January sales are in. Ebooks surpassed the sale of all paper - hardback, trade and mass paperbacks. Wow.
The huge surge, of course, was due to the large gift-giving impact of December's ereader sales. Mass paperbacks down 30.9%. Hardcover sales down 11.3%. Trade paperbacks fell 19.7%, though when looking at dollars, the total still beat ebook revenue.
Something equally intriguing to me was the sale of audio books - not the physical ones, but the downloadable ones. Physical dropped 6.7%. Downloadable ones increased 8.8%.
Yes, electronic reading is here to stay. It's growing in leaps and bounds. We are an electronic population now. Face it. Even if you were one of those people who "will only read books because I like the feel and smell of paper", you've shifted a bit. E-readers are as tempting as chocolate fudge cake . . . with whipped chocolate frosting.
But the big point I noticed was the timing. If you had a new ebook, you were wise to market it for the holidays, or at least in January for those who were still sorting out how to use their e-readers. Publishers target book sales around holidays - why not ebooks?
So what, you say? Well, ebooks are instant. If you advertise your ebook for Mother's Day, Easter, Thanksgiving or back to school, you'll target a niche group. And the quick click purchase ability of ebooks means sales. A lot of ebook writers think that putting their books on Amazon or B&N or Smashwords for a cheap price is all they need to do to make sales. Maybe they mention the release on their blog.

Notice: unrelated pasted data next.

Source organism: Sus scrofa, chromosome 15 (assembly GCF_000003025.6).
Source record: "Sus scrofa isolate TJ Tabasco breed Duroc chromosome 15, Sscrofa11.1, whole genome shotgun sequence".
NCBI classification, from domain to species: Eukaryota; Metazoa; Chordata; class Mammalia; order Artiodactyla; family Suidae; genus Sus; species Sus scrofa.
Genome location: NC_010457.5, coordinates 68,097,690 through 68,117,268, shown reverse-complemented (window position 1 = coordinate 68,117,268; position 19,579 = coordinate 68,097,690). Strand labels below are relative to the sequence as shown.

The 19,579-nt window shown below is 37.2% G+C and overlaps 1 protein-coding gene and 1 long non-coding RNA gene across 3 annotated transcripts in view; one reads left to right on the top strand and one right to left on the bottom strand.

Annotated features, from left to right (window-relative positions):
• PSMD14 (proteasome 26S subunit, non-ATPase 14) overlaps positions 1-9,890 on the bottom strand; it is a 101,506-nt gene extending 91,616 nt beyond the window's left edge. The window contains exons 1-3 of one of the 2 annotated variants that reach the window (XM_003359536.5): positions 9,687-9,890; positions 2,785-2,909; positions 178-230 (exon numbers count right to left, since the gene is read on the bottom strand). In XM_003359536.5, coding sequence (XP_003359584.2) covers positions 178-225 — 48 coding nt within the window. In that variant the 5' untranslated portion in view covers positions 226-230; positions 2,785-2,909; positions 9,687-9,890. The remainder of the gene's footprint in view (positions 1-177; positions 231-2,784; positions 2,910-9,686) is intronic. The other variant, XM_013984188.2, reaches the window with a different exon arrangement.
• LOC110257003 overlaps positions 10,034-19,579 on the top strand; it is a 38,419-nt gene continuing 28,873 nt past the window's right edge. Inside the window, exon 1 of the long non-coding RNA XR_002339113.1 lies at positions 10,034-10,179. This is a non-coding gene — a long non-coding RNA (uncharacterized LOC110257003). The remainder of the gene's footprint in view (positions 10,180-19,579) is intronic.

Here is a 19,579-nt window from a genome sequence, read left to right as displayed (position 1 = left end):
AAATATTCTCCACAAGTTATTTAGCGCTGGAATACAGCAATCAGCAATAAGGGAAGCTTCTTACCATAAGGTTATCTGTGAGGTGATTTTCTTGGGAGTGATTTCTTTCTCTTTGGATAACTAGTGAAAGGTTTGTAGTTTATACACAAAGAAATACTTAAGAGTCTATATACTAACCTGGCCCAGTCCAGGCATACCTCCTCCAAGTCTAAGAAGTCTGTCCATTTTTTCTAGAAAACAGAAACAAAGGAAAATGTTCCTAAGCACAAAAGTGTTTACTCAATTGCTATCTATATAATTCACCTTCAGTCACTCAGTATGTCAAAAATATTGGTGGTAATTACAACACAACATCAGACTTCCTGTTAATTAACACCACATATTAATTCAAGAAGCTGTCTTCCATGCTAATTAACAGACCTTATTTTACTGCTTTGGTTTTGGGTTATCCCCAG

But ebooks have grown up. They have to be marketed like publishers market print books. The triggers, however, are different. Since ebooks are quick pick purchases, your timing needs to be better.
Determine your window of opportunity.
Readers will see an ad and buy - in seconds. So advertising for Mother's Day in March is too soon. Your window, IMO, is the week before and two-three weeks after Mother's Day. For print books, people have to plan for either mailing time or a physical trip to the bookstore. Either way, the attention is on the weeks BEFORE the holiday. For ebooks, people are given e-readers or gift cards ON the holiday, with purchases for ebooks being made AFTER the holiday.
Notice that those huge sales numbers mentioned earlier were in January, not December. It's a new day for ebooks, but that also means you have to think electronic. You may plan way ahead to set up where your ebook makes its appearance, but the actual results will take place after your targeted dates.
It's a new day, people. Market accordingly.